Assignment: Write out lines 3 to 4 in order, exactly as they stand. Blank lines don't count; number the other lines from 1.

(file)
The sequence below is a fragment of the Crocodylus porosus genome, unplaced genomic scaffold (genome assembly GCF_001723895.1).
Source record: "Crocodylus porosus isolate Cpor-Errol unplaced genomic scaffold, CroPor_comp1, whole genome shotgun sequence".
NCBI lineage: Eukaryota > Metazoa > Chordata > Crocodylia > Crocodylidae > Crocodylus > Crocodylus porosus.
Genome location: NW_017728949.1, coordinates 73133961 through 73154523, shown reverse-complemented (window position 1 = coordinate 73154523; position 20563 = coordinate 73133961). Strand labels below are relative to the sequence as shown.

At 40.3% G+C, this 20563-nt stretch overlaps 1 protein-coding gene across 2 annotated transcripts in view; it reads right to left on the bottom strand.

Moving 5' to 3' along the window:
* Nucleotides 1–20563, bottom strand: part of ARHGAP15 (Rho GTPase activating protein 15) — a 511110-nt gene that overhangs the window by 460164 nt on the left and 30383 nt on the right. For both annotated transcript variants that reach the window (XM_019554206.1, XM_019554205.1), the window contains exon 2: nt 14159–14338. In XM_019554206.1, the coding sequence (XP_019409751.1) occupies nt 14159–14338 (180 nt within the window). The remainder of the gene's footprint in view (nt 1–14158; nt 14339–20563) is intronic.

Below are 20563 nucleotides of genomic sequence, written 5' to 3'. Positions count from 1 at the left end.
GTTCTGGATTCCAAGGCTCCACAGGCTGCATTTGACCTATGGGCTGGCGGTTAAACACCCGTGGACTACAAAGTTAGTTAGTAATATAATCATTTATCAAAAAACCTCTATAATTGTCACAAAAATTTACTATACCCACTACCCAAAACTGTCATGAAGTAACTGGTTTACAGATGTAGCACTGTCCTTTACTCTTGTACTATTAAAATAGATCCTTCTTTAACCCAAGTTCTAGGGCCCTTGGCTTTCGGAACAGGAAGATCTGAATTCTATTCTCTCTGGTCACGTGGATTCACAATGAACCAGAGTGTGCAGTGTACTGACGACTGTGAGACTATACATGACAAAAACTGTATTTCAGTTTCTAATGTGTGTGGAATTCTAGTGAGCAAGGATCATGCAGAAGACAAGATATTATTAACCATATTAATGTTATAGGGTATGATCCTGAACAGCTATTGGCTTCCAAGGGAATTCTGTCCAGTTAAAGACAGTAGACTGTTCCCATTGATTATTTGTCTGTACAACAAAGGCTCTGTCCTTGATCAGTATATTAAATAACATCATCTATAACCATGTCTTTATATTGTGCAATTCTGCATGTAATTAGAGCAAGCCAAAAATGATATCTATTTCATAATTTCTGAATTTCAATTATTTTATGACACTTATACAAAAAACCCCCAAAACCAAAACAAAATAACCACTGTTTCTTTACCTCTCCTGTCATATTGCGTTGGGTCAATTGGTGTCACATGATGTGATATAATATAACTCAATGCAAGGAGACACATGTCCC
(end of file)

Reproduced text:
NCBI lineage: Eukaryota > Metazoa > Chordata > Crocodylia > Crocodylidae > Crocodylus > Crocodylus porosus.
Genome location: NW_017728949.1, coordinates 73133961 through 73154523, shown reverse-complemented (window position 1 = coordinate 73154523; position 20563 = coordinate 73133961). Strand labels below are relative to the sequence as shown.